Couldn't you use this to build your tree? I guess I'm not sure what it is you're trying to do.

Assuming that you're trying to implement a function for the BT object that converts the BT into a stack, then you don't really need to pass anything in (because MyFunct is a member function of BT). You already have access to the tree within your member function, so all you need to do is traverse the tree and build a stack.

Note: My C++ is pretty rusty.

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Absolutly , yes I'd like to do something like that . I'm trying to implement what you said,Should I use This to convert Look to this function i41.tinypic.com/25qrzbs.png what should I modify ! My C++ is pretty rusty;Idon't think that –  T_Geek Mar 31 '10 at 1:54

That looks like it could be the STACK classes 'copy assign operator' is not correctly defined, eg:

class STACK {
public:
    ...
    STACK& operator=(STACK& right); // copy assign
    ...
};

in this case, the copy constructor is requiring that it can modify right, but the STACK returned from ARB::MyFunct() is a temporary, and cannot be modified. Try changing the copy constructor to STACK(STACK const& right), so C++ knows you will not modify it. If you are using a compiler supporting R-value references (eg, Visual Studio 2010), then you can define a 'move constructor' as well as the copy constructor:

class STACK {
public:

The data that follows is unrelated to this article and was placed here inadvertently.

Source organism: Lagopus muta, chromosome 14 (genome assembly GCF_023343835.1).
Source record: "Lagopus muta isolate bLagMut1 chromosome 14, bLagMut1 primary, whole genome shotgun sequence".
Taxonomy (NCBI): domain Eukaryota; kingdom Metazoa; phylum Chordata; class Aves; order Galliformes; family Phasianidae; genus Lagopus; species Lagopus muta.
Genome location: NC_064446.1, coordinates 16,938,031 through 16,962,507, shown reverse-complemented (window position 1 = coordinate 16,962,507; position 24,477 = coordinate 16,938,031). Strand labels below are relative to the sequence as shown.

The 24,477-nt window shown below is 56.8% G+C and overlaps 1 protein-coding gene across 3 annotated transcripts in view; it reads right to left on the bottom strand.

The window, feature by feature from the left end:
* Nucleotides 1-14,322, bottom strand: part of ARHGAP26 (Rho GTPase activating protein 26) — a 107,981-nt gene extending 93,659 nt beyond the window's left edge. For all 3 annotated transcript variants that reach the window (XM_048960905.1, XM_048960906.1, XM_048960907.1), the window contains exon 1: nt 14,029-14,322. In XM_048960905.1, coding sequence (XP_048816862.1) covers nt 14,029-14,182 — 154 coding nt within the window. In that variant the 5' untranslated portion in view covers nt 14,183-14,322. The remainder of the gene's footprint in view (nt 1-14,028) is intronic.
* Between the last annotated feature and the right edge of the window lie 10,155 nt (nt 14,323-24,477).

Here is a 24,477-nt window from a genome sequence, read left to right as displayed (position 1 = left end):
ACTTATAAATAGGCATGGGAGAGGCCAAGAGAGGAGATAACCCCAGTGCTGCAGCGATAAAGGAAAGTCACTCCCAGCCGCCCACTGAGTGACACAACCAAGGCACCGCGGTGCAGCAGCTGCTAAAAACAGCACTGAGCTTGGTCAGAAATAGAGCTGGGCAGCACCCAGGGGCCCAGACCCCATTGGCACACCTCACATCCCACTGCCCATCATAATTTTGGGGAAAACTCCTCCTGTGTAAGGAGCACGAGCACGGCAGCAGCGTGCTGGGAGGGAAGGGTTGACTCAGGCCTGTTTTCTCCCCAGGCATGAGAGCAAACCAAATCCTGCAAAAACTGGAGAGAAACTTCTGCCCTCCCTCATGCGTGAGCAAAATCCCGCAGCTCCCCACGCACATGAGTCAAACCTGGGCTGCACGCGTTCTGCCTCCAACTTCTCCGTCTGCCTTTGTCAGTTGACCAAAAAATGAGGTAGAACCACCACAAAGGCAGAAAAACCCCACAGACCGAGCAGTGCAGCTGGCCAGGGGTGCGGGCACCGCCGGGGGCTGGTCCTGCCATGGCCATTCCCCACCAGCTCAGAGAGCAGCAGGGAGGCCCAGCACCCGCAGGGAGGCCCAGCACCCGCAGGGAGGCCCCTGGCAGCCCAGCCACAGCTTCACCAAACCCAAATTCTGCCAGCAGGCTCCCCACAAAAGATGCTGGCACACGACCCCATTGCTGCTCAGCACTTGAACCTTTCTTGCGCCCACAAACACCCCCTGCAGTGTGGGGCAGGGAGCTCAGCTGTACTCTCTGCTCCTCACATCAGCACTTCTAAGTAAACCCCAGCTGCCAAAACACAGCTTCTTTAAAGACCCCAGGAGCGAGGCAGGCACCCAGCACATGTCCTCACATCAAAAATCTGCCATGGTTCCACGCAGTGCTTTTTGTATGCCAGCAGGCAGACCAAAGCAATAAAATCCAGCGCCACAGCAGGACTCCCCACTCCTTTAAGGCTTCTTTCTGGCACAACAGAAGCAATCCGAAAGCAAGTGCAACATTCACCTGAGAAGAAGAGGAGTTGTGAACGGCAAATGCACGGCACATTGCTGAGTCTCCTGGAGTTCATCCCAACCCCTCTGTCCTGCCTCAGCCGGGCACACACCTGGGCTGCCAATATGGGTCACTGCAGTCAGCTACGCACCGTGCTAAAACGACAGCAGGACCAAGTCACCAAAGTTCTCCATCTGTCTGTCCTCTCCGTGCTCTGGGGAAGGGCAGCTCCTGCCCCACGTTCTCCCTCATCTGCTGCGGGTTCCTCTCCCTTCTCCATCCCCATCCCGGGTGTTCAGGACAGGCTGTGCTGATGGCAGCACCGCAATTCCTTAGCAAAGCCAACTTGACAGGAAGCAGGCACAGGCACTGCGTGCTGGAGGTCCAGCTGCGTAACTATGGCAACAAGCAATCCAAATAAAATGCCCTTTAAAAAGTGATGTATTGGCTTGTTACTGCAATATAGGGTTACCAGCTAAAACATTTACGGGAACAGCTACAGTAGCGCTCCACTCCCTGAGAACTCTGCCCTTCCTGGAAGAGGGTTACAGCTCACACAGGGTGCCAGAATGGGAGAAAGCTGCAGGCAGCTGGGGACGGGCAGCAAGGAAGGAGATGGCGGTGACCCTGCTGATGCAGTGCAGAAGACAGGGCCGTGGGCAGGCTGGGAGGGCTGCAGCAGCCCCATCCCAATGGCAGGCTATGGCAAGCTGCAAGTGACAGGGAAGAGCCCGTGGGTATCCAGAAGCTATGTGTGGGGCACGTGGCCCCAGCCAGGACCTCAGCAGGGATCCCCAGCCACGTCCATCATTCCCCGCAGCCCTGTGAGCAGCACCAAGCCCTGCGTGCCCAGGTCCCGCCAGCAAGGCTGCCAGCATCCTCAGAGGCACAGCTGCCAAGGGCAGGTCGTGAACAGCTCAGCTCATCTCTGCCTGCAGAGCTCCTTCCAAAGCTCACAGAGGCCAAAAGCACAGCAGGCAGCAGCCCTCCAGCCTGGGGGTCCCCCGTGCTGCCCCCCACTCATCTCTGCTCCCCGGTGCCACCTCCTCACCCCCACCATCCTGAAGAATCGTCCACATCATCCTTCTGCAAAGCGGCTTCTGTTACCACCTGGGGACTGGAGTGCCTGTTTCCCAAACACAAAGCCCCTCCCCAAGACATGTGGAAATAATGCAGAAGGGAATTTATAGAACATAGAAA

STACK& operator=(STACK const& right); // copy assign: note 'const'
    STACK& operator=(STACK&& right); // move assign: note no 'const', double '&'.
    ...
};

This will only be called with temporary values, which it is allowed to modify.

The same rules apply to constructors:

class STACK {
public:
    STACK();
    STACK(STACK const& right); // copy construct
    STACK(STACK&& right); // move construct
    STACK& operator=(STACK const& right); // copy assign
    STACK& operator=(STACK&& right); // move assign
    ...
};

int main() {
    STACK S = T.MyFunct(p); // move construct S (right side is temporary)
    S = T.MyFunct(p); // move assign S (right side is temporary)

    STACK K = S; // copy construct K (right side is not temporary)
    K = S; // copy assign K (right side is not temporary)
}
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First off, it might help if line 5 and 6 are changed.

/* CODE : inside main
1 BT T;
2 T.add(3);
3 T.add(5);
4 STACK S;
5 BT* p
6 S=T.MyFunct(p); // error C2664 cannot convert parametre 1
*/

Line 5:      BT *p; -> BT *p = &T;
Line 6:      S=T.MyFunct(p) -> S=ARB::MyFunct(p);
Now assuming that MyFunct does what its suppose to do, it should work. The main problem with the program was that the pointer p wasn't initialized in effect reducing the parameter to void. Also, I'm assuming that MyFunct has no object relation, so it doesn't make a lot of sense to reference T in this case. That is why I would suggest instead the later version.

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why do you assume ARB::MyFunct() is static? Also, while he should be initializing p, it would not cause a compile error. –  Simon Buchan Mar 31 '10 at 1:48